Cubs Grind Out Game 7 to Win World Series

After 108 years of failing to win a World Series, 71 years of failing to reach the World Series, goats, black cats, and curses, Cubs fans couldn’t expect a World Series championship to come easily. But after a storybook season, they probably didn’t expect it to be quite as hard as Game 7 proved to be.

The 2016 season unfolded like a glorious dream. Early winning streaks, a lineup full of sluggers, a rotation full of aces and dominant offensive totals all fed the narrative that 2016 was finally the year of destiny. The Cubs' historically long championship drought would, at long last, end. It was as frictionless a season as a team could hope for. By the time the Cubs clinched the division in mid-September, it seemed a foregone conclusion that this was the team that would go all the way.

But as any baseball fan knows, anything can happen in the playoffs, and as any Cubs fan knows, the Cubs have a way of snatching defeat from the jaws of victory. The Cubs’ path to the World Series was littered with Herculean obstacles.

First they had to get past the San Francisco Giants in the National League Division Series, with their “even-year magic” and postseason ace Madison Bumgarner. It took a late-inning comeback in Game 4 to clinch the division title.

The National League Championship Series pitted the Cubs against the Dodgers and their seemingly untouchable pitcher Clayton Kershaw. This time, the Cubs fell behind in the series two games to one before finishing off the Dodgers in six games to clinch, for the first time since 1945, the National League pennant.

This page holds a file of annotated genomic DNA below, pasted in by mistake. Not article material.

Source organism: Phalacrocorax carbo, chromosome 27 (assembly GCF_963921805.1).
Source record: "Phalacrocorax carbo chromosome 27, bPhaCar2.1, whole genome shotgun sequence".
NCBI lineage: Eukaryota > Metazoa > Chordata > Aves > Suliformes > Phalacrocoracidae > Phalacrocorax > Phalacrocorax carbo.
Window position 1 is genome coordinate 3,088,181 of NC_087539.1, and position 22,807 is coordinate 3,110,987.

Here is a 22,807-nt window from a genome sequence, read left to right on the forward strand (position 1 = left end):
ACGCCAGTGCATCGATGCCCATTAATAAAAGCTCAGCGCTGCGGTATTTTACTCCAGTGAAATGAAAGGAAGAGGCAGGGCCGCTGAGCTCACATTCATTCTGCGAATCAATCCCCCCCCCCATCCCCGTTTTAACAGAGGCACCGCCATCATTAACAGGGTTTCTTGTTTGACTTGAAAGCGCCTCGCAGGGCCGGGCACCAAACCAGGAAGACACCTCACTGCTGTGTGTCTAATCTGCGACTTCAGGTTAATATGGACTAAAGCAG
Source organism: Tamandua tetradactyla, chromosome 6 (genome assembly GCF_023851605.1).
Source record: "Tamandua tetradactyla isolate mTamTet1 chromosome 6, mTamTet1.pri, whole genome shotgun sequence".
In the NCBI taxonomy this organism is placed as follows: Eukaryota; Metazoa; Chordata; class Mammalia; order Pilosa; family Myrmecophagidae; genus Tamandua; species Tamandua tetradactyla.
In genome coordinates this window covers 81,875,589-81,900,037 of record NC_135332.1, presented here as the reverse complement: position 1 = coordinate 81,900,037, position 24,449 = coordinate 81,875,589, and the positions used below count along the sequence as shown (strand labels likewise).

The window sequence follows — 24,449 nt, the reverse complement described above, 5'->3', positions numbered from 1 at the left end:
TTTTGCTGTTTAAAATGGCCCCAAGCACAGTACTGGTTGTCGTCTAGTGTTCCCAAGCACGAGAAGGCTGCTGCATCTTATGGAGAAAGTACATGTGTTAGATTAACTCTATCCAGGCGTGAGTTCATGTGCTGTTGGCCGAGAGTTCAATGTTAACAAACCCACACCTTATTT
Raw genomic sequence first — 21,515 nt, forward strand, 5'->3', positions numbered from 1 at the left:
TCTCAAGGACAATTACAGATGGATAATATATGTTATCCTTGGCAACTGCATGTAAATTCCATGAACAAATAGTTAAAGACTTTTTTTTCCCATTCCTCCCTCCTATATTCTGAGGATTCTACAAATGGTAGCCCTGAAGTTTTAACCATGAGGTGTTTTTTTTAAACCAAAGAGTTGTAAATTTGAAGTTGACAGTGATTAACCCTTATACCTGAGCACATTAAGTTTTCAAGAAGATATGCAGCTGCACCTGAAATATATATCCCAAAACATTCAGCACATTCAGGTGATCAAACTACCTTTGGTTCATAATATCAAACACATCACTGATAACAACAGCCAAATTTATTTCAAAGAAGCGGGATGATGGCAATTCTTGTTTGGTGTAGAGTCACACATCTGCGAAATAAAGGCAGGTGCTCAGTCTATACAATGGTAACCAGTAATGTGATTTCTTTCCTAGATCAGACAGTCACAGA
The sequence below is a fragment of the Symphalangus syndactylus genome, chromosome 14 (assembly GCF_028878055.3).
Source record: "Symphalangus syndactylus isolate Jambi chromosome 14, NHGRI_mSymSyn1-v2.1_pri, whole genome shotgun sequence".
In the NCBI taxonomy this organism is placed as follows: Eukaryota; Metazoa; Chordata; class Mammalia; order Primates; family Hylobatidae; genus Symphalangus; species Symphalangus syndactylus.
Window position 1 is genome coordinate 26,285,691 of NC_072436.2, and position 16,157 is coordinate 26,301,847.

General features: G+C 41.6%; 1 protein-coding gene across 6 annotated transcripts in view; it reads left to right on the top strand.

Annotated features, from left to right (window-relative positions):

Then they came to face the Cleveland Indians, a team just as young, hungry and bursting with promise as the Cubs, and with nearly as much franchise baggage. Suddenly, the Cubs seemed exposed, and their once-formidable bats fell silent. Most distressingly, they lost two games at home, meaning the Cubs would have to win three straight games—with two on the road—to win the World Series.

On Saturday night, in a dejected and drained Wrigley Field, the task seemed insurmountable. But just as Cubs fans felt like they were watching their season-long dream crumble into a familiar nightmare, the Cubs gritted out a win on Sunday to bring the series back to Cleveland. On Tuesday, Cubs’ bats sprung to life and they won again, forcing the reeling Indians to a Game 7 showdown.

Game 7 Showdown 

Dexter Fowler supplied the early spark for the Cubs with a leadoff homer in Wednesday’s Game 7. Though the Indians quickly responded to tie the game, the Cubs seemed to have finally solved Corey Kluber’s devastating curveball and were able to create runs with singles, doubles, sacrifice flies and a homer from Javy Baez to put together a comfortable four-run lead. And Cubs fans cautiously prepared to celebrate.

Cy Young candidate Kyle Hendricks had pitched a solid game and was two outs into the 5th inning when a questionable strike call led him to walk the Indians’ Carlos Santana. Manager Joe Maddon yanked Hendricks in favor of veteran Jon Lester and catcher David Ross – and that’s when the come-apart feeling Cubs fans know so well began anew.